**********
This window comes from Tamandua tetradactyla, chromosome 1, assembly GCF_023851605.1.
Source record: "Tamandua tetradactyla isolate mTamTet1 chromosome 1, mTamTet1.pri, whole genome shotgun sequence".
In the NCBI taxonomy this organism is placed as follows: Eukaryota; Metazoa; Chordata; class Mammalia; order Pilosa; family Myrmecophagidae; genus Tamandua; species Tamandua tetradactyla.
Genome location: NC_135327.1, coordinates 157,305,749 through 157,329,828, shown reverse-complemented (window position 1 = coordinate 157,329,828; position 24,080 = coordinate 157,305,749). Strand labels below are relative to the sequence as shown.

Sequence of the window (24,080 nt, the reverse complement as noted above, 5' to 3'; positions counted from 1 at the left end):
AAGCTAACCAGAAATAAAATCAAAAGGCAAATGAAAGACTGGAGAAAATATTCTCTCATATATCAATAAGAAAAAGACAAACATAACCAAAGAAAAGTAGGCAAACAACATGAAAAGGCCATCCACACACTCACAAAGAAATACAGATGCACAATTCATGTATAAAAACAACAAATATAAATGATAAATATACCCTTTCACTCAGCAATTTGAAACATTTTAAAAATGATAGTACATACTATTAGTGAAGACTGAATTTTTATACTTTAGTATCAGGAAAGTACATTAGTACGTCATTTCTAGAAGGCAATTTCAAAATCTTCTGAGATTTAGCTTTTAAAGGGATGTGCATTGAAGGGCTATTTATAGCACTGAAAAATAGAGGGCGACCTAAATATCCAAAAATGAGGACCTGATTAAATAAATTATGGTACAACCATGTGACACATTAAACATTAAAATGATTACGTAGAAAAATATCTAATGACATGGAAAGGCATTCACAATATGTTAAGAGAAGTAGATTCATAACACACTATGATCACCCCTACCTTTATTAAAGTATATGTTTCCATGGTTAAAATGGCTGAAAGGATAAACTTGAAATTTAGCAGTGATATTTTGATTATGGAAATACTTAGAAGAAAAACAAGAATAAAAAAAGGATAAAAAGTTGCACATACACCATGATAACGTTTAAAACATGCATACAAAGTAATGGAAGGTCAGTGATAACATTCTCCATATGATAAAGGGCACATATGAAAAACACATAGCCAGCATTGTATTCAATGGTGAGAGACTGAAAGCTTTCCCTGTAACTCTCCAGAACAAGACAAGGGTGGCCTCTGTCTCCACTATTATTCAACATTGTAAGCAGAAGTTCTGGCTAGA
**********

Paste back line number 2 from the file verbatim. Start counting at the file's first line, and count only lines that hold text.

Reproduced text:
Source record: "Tamandua tetradactyla isolate mTamTet1 chromosome 1, mTamTet1.pri, whole genome shotgun sequence".